Since the beginning of agricultural education in schools, educators have been concerned about the health and safety of their students. A great deal of attention has been focused on providing a safe educational environment to promote enhanced learning and skill development (Storm, 1993; Threeton & Walter, 2013). However, recent events of the day have revealed that there is good reason for concern related to safety and health practices within Agricultural Education. For example, in 2010, an 11th grade student from a New England state was injured while completing an assigned task within the laboratory setting. The student was instructed to cut what was believed to be a de-energized wire and replace it. Unfortunately, the wire was located in a junction box, which was still energized. As a result, the student was energized by 277 volts of electricity and subsequently hospitalized for burns suffered from the initial shock. Nine-months later the same injury occurred in a similar program in the state. On both occasions, the instructors were not present during the event (MDPH, 2011).
Incidents such as this highlight the ever growing need to examine occupational safety and health practices within Agricultural Education. While all individuals are susceptible to accidents, occupationally related safety literature has revealed that teens are injured at a higher rate than adult workers (NIOSH, 2007a). Every year, 70 teens die from work injuries in the U.S., while another 84,000 are injured severely enough as to require a visit to an emergency room (UC Berkeley Labor Occupational Health Program, 1997; NIOSH, 2007b). As a training ground for the world-of-work, Agricultural Education professionals must provide a safe teaching and learning environment while simultaneously preparing students to work safely and successfully in the school as well as transfer those assets on-the-job. Therefore, the purpose of this research was to examine current occupational safety and health practices within Agricultural Education programs to determine if further research and development is needed within the field.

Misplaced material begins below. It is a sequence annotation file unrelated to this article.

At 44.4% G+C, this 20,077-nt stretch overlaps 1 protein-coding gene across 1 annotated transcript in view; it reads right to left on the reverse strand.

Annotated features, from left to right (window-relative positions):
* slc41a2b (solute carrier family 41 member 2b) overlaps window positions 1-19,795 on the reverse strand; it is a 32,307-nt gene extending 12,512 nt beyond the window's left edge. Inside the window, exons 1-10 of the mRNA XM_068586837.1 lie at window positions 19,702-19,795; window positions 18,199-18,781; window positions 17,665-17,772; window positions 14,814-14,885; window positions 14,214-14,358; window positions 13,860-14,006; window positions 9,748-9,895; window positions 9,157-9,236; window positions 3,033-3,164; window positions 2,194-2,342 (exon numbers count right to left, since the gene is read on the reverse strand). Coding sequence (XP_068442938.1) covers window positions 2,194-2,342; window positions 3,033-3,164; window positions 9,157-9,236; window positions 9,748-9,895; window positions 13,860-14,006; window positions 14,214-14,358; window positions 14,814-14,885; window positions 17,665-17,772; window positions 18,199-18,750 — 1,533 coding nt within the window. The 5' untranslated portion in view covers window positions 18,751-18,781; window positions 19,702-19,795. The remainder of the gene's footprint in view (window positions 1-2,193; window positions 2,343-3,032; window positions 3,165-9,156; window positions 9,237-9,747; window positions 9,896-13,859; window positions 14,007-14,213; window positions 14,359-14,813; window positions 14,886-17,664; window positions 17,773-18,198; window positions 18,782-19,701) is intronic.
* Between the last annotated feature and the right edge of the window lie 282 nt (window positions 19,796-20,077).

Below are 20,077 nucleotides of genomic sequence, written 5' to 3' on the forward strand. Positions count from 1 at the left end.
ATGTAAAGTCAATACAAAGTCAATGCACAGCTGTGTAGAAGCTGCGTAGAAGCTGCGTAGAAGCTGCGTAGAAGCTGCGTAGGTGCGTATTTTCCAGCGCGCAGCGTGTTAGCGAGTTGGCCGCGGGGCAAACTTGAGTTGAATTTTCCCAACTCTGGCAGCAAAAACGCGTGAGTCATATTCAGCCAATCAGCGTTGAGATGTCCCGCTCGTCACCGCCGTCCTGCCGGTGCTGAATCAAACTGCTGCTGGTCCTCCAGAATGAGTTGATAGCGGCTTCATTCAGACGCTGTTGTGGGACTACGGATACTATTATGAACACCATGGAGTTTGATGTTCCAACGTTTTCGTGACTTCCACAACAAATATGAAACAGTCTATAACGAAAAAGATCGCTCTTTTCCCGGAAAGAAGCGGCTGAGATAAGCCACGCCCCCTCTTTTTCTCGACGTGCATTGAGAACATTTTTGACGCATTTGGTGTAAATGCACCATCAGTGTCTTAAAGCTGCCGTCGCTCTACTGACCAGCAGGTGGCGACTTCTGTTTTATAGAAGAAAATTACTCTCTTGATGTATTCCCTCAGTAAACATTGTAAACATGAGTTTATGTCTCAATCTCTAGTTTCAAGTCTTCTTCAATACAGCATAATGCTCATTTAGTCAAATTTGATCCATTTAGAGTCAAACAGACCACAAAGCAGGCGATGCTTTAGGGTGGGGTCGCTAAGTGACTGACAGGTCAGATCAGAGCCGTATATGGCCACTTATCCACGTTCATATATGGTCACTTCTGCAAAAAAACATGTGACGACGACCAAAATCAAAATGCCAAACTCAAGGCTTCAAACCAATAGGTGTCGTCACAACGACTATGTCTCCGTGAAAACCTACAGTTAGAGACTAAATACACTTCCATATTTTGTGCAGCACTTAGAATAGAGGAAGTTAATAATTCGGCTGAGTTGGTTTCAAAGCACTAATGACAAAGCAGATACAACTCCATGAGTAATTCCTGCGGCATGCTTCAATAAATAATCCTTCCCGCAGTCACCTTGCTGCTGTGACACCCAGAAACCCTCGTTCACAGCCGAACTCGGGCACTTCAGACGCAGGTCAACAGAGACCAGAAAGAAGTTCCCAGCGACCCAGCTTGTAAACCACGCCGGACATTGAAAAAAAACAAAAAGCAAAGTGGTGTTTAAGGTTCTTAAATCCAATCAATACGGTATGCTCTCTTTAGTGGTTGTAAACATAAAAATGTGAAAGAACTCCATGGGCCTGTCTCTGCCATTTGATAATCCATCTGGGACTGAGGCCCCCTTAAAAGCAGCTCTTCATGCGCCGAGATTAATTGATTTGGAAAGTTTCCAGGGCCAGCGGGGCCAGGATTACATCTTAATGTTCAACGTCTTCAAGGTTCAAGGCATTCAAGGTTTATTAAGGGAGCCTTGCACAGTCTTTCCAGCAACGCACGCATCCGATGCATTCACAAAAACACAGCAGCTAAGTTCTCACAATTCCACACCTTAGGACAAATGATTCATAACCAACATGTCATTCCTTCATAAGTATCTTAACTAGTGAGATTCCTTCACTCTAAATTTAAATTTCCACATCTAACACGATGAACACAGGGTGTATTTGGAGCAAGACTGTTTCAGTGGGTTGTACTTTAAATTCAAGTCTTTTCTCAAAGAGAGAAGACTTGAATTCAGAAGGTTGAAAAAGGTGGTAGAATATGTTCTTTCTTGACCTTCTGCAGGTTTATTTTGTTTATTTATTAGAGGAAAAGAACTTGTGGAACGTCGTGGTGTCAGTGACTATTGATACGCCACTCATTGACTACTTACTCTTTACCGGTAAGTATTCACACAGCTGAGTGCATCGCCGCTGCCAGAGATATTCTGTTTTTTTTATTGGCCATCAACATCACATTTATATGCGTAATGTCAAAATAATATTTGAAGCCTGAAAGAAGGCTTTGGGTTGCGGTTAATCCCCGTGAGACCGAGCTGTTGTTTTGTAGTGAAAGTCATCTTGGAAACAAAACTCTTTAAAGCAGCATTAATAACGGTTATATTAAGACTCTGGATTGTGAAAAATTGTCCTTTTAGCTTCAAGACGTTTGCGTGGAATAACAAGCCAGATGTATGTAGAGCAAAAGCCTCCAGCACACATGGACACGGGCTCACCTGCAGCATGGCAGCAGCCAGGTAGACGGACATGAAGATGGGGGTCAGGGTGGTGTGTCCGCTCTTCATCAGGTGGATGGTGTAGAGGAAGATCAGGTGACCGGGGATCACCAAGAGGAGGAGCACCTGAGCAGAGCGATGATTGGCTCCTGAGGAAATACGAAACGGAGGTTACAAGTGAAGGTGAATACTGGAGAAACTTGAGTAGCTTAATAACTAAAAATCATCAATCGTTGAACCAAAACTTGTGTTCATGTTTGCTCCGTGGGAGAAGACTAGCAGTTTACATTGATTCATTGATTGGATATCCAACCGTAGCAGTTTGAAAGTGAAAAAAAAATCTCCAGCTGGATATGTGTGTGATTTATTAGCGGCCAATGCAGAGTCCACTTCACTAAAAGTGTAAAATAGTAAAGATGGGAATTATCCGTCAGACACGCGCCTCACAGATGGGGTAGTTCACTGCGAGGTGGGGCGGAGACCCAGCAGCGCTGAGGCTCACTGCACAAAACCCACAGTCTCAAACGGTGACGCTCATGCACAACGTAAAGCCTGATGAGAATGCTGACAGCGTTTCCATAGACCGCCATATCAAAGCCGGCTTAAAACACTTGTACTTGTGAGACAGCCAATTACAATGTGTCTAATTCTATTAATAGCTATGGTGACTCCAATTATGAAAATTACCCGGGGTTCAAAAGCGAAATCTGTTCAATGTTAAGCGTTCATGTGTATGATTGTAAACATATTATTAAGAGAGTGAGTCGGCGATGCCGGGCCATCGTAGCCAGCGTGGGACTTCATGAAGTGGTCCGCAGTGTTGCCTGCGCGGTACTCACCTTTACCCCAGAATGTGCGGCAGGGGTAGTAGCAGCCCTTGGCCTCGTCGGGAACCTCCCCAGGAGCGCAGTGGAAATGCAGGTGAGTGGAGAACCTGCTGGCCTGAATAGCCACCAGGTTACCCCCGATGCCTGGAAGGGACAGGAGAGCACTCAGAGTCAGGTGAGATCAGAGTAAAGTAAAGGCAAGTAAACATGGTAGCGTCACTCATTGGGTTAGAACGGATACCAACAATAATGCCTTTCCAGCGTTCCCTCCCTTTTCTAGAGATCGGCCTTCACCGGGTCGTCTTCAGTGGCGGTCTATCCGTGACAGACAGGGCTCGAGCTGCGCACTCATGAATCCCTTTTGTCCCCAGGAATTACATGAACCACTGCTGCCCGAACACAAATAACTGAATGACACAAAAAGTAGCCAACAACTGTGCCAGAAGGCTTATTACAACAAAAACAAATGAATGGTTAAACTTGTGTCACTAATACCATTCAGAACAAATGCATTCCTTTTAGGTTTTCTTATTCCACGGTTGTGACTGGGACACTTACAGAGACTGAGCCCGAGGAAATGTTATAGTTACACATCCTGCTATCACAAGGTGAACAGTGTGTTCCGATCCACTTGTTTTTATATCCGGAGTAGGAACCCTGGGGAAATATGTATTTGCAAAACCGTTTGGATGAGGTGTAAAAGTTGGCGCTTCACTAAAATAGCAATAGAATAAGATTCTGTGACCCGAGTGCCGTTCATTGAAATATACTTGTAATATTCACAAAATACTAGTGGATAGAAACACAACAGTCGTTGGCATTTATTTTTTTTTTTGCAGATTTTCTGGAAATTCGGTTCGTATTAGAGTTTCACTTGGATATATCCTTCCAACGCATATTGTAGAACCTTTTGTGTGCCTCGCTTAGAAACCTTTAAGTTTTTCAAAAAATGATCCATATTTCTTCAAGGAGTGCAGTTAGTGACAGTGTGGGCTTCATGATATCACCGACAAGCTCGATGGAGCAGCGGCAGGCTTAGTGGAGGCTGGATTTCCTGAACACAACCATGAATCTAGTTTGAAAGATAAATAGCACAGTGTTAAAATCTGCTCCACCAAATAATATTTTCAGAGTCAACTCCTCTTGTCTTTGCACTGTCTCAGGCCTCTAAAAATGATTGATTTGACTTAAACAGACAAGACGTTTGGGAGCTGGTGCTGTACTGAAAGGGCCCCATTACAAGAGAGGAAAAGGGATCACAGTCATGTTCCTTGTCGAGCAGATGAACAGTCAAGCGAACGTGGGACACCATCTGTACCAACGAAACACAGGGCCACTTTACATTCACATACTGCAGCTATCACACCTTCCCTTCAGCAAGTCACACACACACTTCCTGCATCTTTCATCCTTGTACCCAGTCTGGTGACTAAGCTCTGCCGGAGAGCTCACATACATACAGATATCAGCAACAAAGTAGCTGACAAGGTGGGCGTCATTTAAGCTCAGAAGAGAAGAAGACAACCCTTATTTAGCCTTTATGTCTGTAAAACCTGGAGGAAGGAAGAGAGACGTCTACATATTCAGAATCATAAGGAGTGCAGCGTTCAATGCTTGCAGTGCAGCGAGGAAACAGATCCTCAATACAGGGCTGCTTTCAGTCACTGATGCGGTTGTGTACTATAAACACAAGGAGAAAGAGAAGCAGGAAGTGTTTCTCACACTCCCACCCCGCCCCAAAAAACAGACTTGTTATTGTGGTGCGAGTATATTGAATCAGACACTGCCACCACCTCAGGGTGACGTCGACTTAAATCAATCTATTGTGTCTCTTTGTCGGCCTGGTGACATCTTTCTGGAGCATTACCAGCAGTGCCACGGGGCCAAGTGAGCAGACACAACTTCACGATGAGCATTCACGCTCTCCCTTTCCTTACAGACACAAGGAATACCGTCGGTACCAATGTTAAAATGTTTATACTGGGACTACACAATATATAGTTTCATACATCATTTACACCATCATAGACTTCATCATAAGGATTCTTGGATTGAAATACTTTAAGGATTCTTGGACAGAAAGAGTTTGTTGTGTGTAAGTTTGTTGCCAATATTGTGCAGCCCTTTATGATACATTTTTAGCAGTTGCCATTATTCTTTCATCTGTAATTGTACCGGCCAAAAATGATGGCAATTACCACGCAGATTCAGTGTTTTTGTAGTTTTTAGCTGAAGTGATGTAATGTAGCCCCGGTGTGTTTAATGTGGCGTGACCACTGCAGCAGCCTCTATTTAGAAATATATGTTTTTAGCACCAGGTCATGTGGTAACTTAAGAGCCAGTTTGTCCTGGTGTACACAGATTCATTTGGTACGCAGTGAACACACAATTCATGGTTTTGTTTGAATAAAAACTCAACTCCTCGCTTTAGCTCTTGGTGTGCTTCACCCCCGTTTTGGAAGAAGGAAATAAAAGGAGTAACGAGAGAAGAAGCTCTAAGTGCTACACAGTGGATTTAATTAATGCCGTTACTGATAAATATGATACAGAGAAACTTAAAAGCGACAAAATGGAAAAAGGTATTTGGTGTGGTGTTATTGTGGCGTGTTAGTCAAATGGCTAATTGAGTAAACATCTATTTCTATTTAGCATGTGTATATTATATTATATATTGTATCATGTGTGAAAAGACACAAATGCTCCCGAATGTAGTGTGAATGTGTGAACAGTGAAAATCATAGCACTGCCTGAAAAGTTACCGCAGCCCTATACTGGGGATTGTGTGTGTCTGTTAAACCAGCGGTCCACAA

Occupational Safety and Health: Deficiencies in Agricultural Education
Conducting classroom and laboratory instruction in a manner that promotes learning, but also ensures the safety and health of the student is a major point of obligation (Gray & Herr, 1998). In response to this obligation, the National Institute for Occupational Safety and Health (NIOSH) developed a Safety Checklist Model (CDC, 2012) for establishing effective occupational safety and health programs within Career and Technical Education (CTE), which includes Agricultural Education. An occupational safety and health program within Agricultural Education is a set of policies, procedures and practices specifically designed to promote a safe teaching and learning environment. NIOSH’s Checklist Model contains five essential classifications of guidelines including: 1) Assuring management commitment; 2) Assuring employee and student involvement; 3) Identifying and prioritizing potential hazards; 4) Eliminating hazards; and 5) Training personnel. While many states require the use of NIOSH’s Safety Checklist Model as the minimum, little to no research has been conducted to determine whether or not instructors are implementing and enforcing occupational safety and health programs as an element of their curriculum and instruction (CDC, 2012; OSHA, 2013). This question tends to go ignored until an incident occurs, causing the educational institution, state, or NIOSH to investigate.